This is an excerpt from Spinning the Law by Kendall Coffey. The full book is available for purchase on Amazon here. Even for defendants who are mentally ill, the legal defense of insanity is rarely successful – especially since the laws changed in the wake of the insanity-based acquittal of John Hinkley Jr., President Reagan’s attempted assassin. Insanity might seem like a really good idea, at least for a defendant caught red-handed in criminal activity. In everyday conversations people are quick to suggest that an otherwise guilty person can get off by claiming insanity or even temporary insanity. Such defendants are crazy, the public speculates, but crazy like a fox. The legal reality is galaxies apart from this popular wisdom. In criminal prosecutions, a plea of not guilty by reason of insanity is presented in 0.85 percent of cases, less than one in a hundred. Such strategies succeed no more than a fourth of the time. So the odds of an accused criminal beating the rap by wrapping himself in a straightjacket are roughly on in four hundred. Ironically, even individuals who are clearly mentally ill are not necessarily considered insane for legal purposes. Unless the affliction it’s an extremely narrow definition of what constitutes insanity for legal purposes, mental disease is no defense. Just consider the number of prison inmates who have serious mental disorders. This poses increasing problems for corrections officials who lack the resources to provide them with proper care. In the past, an insanity defense was more readily available. Things changed in 1981 with the attempted assassination of President Ronal Reagan and the subsequent trial of assailant John Hickley Jr. By any standard, Hinckley was mentally ill. Obsessed with movie star Jodie Foster, he thought killing President Reagan was a great way to get her attention But public uproar greeted his acquittal in 1982 by reason of insanity. Some 83 percent of Americans believed that justice was not done Neither the public nor the jury usually knows that an acquittal by reason of insanity is not much of a victory. Insane defendants, especially violent ones, spend many years in mental hospitals that are the equivalent of prisons. In fact, Hinkley would spend close to twenty-eight years in a mental facility before being allowed limited visits to his mother’s house. Some states do not even permit an insanity defense. The US Supreme Court determined in 2006 that Arizona did not violate the Constitution by preventing a defendant from presenting the defense of legal insanity. In That case, a young man, who believed that aliens were out to get him, killed a police office in Phoenix. No one accused the defendant of faking. His mental illness was undeniable. The Supreme Court found that the state could hold him accountable nonetheless, and it allowed the conviction and life sentence to stand. Texas mother Andrea Yates was likewise impaired when...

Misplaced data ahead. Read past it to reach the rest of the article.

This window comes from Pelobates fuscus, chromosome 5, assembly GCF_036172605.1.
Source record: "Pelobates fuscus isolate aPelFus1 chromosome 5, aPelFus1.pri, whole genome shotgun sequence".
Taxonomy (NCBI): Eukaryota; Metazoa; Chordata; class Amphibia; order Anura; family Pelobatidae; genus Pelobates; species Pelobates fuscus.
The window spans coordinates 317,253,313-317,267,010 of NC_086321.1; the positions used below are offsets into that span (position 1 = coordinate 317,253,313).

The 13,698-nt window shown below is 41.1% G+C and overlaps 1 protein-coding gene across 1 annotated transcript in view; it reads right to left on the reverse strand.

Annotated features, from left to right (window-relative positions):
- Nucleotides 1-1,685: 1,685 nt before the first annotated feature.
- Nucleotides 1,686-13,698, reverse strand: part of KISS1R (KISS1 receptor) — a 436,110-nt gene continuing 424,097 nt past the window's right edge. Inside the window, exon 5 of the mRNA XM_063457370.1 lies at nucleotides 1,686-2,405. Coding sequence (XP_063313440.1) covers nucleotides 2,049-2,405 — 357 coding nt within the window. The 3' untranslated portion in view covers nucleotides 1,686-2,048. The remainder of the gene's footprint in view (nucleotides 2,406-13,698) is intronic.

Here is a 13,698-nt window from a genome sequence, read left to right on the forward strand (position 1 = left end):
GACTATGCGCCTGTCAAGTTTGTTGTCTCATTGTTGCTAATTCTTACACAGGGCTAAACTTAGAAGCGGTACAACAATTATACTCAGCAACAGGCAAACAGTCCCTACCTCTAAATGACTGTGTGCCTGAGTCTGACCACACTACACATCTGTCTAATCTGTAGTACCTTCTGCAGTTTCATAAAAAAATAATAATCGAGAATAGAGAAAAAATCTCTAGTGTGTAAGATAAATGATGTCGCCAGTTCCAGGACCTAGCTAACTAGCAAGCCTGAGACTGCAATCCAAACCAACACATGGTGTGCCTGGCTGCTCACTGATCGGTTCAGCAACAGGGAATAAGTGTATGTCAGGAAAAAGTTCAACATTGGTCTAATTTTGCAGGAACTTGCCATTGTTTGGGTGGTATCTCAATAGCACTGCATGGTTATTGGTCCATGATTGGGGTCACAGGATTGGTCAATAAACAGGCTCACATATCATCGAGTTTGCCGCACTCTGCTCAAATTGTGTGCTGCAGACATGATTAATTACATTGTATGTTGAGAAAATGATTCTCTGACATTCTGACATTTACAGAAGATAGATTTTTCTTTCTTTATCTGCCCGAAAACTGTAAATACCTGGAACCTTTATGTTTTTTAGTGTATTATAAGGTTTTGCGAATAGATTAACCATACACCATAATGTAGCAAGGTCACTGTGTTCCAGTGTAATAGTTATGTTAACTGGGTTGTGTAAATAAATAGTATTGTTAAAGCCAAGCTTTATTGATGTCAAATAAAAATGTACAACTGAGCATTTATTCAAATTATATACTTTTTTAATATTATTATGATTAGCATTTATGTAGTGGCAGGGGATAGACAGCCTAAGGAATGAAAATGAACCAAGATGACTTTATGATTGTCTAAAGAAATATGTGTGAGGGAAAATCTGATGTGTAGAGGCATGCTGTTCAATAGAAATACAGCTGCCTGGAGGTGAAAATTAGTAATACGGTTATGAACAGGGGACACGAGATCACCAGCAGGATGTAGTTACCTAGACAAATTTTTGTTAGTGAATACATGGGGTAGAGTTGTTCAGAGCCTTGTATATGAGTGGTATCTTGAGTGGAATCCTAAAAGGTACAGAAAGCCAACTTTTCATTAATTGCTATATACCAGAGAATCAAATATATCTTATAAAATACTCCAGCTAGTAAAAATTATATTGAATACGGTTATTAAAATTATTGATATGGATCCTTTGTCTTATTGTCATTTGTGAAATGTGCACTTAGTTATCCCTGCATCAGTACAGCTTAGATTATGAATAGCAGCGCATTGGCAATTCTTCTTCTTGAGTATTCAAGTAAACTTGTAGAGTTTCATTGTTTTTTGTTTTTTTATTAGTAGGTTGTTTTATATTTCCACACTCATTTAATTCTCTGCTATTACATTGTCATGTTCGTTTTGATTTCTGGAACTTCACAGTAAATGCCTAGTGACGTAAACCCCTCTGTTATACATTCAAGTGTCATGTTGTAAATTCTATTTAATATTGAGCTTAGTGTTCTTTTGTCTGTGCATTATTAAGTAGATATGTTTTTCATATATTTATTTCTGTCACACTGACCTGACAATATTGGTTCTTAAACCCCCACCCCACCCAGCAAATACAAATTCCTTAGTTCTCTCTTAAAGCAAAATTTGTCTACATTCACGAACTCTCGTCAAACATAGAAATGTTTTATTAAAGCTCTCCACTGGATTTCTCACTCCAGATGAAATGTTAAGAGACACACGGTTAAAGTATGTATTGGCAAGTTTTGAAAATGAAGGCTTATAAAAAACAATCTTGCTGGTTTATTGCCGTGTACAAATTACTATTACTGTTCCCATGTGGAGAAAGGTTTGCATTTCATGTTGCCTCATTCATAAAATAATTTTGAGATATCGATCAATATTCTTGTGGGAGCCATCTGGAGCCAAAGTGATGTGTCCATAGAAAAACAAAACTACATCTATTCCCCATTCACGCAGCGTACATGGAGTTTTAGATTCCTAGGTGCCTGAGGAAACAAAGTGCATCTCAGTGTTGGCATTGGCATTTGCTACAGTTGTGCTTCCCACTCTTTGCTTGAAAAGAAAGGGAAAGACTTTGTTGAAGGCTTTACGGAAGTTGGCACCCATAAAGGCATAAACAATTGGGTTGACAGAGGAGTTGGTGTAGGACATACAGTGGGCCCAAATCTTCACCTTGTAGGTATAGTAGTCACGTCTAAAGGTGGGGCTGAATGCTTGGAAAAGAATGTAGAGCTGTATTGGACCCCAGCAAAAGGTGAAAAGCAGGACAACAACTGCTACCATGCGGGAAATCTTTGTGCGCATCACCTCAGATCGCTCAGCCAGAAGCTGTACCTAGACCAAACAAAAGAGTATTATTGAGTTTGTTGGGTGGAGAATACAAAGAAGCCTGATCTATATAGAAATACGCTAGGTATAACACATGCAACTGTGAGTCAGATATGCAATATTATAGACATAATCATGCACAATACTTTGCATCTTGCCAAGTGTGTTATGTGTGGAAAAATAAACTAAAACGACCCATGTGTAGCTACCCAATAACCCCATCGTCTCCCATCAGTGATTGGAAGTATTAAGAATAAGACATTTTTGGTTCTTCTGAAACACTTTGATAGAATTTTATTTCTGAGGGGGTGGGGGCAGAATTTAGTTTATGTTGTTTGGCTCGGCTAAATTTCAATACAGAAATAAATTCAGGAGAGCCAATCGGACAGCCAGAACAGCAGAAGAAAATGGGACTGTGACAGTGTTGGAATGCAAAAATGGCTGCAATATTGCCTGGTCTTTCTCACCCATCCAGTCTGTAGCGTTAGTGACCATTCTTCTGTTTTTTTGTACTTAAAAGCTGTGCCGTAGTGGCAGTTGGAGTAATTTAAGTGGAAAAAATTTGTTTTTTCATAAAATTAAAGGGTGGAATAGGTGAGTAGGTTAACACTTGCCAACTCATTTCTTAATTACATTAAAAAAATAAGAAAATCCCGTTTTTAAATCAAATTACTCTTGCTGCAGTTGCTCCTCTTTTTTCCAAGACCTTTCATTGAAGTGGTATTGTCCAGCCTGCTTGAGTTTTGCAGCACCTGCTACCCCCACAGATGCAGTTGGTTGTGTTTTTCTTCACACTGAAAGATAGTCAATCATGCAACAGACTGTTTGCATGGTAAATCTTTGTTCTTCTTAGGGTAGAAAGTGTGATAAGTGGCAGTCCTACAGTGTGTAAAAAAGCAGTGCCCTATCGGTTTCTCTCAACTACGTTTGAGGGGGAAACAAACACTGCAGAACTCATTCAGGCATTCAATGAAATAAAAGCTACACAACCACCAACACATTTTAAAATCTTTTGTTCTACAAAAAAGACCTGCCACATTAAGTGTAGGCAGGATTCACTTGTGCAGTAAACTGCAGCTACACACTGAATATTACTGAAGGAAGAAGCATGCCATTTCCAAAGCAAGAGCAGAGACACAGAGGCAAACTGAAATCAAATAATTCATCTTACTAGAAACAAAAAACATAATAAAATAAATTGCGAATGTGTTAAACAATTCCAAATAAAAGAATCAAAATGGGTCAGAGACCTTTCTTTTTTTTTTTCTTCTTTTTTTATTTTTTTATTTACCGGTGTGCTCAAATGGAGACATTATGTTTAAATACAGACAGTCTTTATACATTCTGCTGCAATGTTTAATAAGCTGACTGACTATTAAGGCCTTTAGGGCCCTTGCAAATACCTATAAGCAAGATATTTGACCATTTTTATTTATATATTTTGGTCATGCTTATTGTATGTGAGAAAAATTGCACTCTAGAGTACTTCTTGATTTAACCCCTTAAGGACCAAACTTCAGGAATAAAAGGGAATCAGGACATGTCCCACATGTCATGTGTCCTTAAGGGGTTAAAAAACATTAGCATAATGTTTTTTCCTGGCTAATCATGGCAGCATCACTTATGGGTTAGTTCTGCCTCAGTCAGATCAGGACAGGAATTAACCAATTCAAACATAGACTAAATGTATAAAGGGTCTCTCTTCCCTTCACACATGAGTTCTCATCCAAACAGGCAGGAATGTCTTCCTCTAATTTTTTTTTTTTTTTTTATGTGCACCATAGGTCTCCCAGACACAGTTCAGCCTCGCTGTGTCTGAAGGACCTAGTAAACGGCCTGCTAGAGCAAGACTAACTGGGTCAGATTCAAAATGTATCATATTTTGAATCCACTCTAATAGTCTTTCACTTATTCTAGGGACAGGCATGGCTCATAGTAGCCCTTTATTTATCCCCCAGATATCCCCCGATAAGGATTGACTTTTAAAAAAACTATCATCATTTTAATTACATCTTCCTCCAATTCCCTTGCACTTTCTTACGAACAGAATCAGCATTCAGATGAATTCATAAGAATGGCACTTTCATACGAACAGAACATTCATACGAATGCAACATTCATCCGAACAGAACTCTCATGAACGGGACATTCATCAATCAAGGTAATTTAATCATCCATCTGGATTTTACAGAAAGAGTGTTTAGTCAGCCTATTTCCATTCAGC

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Pop Law: Do Celebrities Get Special Treatment?